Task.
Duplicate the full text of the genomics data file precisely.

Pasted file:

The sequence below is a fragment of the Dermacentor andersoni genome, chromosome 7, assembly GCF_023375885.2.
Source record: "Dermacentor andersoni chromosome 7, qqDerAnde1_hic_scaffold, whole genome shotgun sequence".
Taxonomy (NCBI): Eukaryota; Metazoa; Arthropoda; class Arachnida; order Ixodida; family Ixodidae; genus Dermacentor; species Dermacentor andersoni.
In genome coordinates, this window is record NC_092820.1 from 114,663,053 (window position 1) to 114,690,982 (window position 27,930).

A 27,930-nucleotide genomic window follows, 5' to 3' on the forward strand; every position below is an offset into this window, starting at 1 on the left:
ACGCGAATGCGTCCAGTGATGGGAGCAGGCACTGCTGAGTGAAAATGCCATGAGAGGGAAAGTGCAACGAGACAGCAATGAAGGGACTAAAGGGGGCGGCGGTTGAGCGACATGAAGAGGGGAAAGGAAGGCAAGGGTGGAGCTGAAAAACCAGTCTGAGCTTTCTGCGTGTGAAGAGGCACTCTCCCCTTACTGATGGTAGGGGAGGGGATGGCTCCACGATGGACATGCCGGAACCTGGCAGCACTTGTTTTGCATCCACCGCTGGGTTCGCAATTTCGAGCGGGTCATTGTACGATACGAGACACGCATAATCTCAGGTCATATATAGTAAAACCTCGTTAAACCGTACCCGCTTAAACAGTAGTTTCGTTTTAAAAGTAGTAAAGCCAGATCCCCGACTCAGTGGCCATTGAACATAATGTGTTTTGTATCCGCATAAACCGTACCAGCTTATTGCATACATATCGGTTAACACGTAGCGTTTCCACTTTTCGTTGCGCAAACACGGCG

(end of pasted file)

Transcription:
The sequence below is a fragment of the Dermacentor andersoni genome, chromosome 7, assembly GCF_023375885.2.
Source record: "Dermacentor andersoni chromosome 7, qqDerAnde1_hic_scaffold, whole genome shotgun sequence".
Taxonomy (NCBI): Eukaryota; Metazoa; Arthropoda; class Arachnida; order Ixodida; family Ixodidae; genus Dermacentor; species Dermacentor andersoni.
In genome coordinates, this window is record NC_092820.1 from 114,663,053 (window position 1) to 114,690,982 (window position 27,930).

A 27,930-nucleotide genomic window follows, 5' to 3' on the forward strand; every position below is an offset into this window, starting at 1 on the left:
ACGCGAATGCGTCCAGTGATGGGAGCAGGCACTGCTGAGTGAAAATGCCATGAGAGGGAAAGTGCAACGAGACAGCAATGAAGGGACTAAAGGGGGCGGCGGTTGAGCGACATGAAGAGGGGAAAGGAAGGCAAGGGTGGAGCTGAAAAACCAGTCTGAGCTTTCTGCGTGTGAAGAGGCACTCTCCCCTTACTGATGGTAGGGGAGGGGATGGCTCCACGATGGACATGCCGGAACCTGGCAGCACTTGTTTTGCATCCACCGCTGGGTTCGCAATTTCGAGCGGGTCATTGTACGATACGAGACACGCATAATCTCAGGTCATATATAGTAAAACCTCGTTAAACCGTACCCGCTTAAACAGTAGTTTCGTTTTAAAAGTAGTAAAGCCAGATCCCCGACTCAGTGGCCATTGAACATAATGTGTTTTGTATCCGCATAAACCGTACCAGCTTATTGCATACATATCGGTTAACACGTAGCGTTTCCACTTTTCGTTGCGCAAACACGGCG